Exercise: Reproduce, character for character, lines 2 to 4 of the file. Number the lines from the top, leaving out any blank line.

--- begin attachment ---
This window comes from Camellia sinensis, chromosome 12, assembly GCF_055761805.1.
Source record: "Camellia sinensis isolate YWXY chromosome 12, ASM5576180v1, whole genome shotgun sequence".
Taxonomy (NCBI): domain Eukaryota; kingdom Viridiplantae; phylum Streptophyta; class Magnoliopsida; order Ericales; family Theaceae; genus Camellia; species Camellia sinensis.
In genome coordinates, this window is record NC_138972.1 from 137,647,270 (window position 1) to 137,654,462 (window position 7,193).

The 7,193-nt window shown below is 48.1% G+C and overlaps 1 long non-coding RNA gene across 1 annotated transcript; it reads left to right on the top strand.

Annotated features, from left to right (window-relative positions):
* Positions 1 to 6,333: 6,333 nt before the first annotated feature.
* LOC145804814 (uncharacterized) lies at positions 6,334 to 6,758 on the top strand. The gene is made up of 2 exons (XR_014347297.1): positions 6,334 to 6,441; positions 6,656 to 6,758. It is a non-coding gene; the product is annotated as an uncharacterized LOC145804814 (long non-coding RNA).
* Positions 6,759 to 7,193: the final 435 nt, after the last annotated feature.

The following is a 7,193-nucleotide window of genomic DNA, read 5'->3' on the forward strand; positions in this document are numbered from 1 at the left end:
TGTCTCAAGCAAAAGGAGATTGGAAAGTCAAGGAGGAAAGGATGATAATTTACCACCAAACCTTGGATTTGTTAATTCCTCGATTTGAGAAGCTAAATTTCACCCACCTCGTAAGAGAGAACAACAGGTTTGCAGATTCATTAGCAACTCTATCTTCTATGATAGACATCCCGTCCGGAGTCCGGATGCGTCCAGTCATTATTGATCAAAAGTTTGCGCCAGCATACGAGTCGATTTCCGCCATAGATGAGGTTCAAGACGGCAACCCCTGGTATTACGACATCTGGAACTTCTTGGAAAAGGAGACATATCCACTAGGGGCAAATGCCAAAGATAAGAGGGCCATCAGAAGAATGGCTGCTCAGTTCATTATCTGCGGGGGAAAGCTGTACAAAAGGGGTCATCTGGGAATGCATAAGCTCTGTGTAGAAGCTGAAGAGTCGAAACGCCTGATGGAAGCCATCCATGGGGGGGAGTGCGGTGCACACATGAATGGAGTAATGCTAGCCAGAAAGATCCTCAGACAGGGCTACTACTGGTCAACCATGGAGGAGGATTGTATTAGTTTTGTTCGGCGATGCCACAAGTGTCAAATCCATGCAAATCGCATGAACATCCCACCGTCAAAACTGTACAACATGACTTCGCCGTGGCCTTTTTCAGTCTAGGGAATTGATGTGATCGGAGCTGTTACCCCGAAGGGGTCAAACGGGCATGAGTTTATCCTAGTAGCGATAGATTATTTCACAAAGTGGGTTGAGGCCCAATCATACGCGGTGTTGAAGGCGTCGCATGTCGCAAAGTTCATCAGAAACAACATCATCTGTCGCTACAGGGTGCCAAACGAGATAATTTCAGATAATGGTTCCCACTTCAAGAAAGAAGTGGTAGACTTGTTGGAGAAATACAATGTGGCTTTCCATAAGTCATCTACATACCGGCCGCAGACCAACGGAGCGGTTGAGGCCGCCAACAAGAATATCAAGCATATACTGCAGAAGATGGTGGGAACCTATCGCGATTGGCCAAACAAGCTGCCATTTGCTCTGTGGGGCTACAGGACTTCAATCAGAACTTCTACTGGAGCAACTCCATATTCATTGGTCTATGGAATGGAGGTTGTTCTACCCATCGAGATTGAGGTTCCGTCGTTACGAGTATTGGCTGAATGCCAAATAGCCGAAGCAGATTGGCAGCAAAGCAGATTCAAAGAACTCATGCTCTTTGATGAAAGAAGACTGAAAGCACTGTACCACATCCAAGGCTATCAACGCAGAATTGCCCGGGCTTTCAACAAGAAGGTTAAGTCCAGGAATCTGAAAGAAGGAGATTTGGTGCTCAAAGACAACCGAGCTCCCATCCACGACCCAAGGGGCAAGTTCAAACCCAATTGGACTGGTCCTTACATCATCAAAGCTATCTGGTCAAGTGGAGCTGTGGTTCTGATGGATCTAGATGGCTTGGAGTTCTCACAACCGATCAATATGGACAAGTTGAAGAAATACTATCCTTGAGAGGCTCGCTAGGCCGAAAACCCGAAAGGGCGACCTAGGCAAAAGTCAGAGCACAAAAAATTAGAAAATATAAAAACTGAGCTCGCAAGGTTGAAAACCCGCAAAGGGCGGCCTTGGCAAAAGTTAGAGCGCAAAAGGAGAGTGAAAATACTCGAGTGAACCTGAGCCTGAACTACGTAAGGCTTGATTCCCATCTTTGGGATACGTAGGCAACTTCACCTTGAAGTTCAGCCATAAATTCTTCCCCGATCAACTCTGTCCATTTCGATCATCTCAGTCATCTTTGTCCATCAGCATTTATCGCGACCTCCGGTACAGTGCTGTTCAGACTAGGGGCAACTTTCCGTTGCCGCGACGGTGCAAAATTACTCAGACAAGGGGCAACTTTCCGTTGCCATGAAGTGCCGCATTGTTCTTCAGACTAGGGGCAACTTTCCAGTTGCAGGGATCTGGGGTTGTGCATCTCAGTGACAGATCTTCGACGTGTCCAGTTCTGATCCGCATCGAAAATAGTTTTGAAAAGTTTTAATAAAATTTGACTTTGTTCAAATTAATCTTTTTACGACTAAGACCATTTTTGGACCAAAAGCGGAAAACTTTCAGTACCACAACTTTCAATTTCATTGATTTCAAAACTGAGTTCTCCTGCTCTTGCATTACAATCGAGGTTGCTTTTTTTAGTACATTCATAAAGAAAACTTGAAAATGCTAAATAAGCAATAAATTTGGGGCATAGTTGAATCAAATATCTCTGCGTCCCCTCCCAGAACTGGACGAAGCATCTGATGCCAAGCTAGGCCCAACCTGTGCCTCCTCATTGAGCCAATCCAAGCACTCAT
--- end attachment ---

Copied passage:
Source record: "Camellia sinensis isolate YWXY chromosome 12, ASM5576180v1, whole genome shotgun sequence".
Taxonomy (NCBI): domain Eukaryota; kingdom Viridiplantae; phylum Streptophyta; class Magnoliopsida; order Ericales; family Theaceae; genus Camellia; species Camellia sinensis.
In genome coordinates, this window is record NC_138972.1 from 137,647,270 (window position 1) to 137,654,462 (window position 7,193).